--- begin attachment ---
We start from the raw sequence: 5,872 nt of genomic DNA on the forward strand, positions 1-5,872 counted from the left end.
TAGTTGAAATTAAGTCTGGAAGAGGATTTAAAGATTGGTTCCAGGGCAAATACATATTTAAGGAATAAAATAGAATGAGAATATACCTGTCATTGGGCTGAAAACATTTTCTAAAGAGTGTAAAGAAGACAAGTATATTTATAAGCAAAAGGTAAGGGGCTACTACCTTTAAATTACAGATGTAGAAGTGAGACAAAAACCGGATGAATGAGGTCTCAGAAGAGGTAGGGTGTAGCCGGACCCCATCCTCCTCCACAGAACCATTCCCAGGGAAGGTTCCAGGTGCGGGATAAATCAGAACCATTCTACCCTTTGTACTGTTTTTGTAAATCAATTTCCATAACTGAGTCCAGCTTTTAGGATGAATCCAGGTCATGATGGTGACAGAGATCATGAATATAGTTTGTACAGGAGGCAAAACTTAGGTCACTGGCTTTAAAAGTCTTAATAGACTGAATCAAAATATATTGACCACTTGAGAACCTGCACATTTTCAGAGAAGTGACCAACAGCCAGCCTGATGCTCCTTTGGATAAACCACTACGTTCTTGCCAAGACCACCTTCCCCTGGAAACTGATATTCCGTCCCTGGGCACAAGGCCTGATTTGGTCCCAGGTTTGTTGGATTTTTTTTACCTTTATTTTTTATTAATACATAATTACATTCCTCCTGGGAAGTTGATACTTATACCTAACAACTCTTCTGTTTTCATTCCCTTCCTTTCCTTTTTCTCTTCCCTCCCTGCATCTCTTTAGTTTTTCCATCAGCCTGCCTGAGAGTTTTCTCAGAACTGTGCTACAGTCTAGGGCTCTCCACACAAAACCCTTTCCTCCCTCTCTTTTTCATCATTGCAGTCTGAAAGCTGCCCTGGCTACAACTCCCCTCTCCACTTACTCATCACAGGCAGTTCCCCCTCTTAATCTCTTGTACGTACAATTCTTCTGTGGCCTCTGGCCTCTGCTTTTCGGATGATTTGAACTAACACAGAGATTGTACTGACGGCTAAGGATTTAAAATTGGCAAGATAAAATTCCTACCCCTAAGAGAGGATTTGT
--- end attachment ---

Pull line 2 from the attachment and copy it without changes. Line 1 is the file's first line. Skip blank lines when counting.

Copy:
TAGTTGAAATTAAGTCTGGAAGAGGATTTAAAGATTGGTTCCAGGGCAAATACATATTTAAGGAATAAAATAGAATGAGAATATACCTGTCATTGGGCTGAAAACATTTTCTAAAGAGTGTAAAGAAGACAAGTATATTTATAAGCAAAAGGTAAGGGGCTACTACCTTTAAATTACAGATGTAGAAGTGAGACAAAAACCGGATGAATGAGGTCTCAGAAGAGGTAGGGTGTAGCCGGACCCCATCCTCCTCCACAGAACCATTCCCAGGGAAGGTTCCAGGTGCGGGATAAATCAGAACCATTCTACCCTTTGTACTGTTTTTGTAAATCAATTTCCATAACTGAGTCCAGCTTTTAGGATGAATCCAGGTCATGATGGTGACAGAGATCATGAATATAGTTTGTACAGGAGGCAAAACTTAGGTCACTGGCTTTAAAAGTCTTAATAGACTGAATCAAAATATATTGACCACTTGAGAACCTGCACATTTTCAGAGAAGTGACCAACAGCCAGCCTGATGCTCCTTTGGATAAACCACTACGTTCTTGCCAAGACCACCTTCCCCTGGAAACTGATATTCCGTCCCTGGGCACAAGGCCTGATTTGGTCCCAGGTTTGTTGGATTTTTTTTACCTTTATTTTTTATTAATACATAATTACATTCCTCCTGGGAAGTTGATACTTATACCTAACAACTCTTCTGTTTTCATTCCCTTCCTTTCCTTTTTCTCTTCCCTCCCTGCATCTCTTTAGTTTTTCCATCAGCCTGCCTGAGAGTTTTCTCAGAACTGTGCTACAGTCTAGGGCTCTCCACACAAAACCCTTTCCTCCCTCTCTTTTTCATCATTGCAGTCTGAAAGCTGCCCTGGCTACAACTCCCCTCTCCACTTACTCATCACAGGCAGTTCCCCCTCTTAATCTCTTGTACGTACAATTCTTCTGTGGCCTCTGGCCTCTGCTTTTCGGATGATTTGAACTAACACAGAGATTGTACTGACGGCTAAGGATTTAAAATTGGCAAGATAAAATTCCTACCCCTAAGAGAGGATTTGT